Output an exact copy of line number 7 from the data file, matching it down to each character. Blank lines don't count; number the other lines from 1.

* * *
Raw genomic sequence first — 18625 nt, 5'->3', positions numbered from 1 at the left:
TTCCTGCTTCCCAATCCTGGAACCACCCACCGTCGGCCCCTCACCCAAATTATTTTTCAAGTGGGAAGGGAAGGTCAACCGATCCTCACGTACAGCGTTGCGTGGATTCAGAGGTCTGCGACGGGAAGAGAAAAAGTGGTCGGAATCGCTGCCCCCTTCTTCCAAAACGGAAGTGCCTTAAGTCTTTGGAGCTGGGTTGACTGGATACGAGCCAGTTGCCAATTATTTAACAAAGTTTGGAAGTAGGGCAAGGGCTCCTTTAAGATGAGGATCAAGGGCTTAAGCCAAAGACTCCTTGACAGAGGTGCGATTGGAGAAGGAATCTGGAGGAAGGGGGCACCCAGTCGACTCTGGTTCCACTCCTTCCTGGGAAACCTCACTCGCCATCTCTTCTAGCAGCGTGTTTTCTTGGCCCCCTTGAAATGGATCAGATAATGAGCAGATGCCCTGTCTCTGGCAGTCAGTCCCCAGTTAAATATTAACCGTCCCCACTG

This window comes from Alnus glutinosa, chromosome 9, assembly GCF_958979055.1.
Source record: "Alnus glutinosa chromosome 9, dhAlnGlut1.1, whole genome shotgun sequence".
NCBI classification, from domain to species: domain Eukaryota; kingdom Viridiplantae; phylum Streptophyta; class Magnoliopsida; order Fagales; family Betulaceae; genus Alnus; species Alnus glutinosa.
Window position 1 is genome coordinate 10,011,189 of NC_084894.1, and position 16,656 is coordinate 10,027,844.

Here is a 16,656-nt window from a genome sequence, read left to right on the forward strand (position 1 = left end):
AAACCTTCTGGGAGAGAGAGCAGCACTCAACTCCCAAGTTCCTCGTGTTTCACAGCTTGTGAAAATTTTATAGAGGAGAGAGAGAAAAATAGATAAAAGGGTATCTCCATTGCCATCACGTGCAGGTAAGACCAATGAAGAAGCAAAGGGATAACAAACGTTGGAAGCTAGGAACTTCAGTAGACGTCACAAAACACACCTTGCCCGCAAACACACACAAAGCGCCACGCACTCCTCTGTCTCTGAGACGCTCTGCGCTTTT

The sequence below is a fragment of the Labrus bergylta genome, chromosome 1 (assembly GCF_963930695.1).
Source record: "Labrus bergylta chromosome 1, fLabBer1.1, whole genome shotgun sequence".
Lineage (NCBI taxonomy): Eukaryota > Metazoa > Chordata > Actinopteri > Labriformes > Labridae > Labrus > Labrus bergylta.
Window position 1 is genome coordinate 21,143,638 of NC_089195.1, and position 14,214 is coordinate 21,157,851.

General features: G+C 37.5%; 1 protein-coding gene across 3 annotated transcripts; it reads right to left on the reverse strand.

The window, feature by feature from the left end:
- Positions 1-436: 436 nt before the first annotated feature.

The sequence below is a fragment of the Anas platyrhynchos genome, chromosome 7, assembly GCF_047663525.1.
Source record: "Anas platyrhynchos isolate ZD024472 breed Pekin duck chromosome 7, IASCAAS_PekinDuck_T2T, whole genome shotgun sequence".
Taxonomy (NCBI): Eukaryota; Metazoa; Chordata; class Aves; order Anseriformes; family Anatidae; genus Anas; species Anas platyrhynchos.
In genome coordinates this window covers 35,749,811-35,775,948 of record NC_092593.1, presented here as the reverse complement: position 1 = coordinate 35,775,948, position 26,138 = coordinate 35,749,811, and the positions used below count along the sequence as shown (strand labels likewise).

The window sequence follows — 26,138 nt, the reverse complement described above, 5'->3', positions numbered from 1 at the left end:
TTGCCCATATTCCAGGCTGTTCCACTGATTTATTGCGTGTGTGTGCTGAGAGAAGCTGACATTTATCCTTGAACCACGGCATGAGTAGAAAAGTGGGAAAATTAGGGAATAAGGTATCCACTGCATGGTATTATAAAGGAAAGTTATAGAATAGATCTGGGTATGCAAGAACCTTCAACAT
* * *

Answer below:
Here is a 16,656-nt window from a genome sequence, read left to right on the forward strand (position 1 = left end):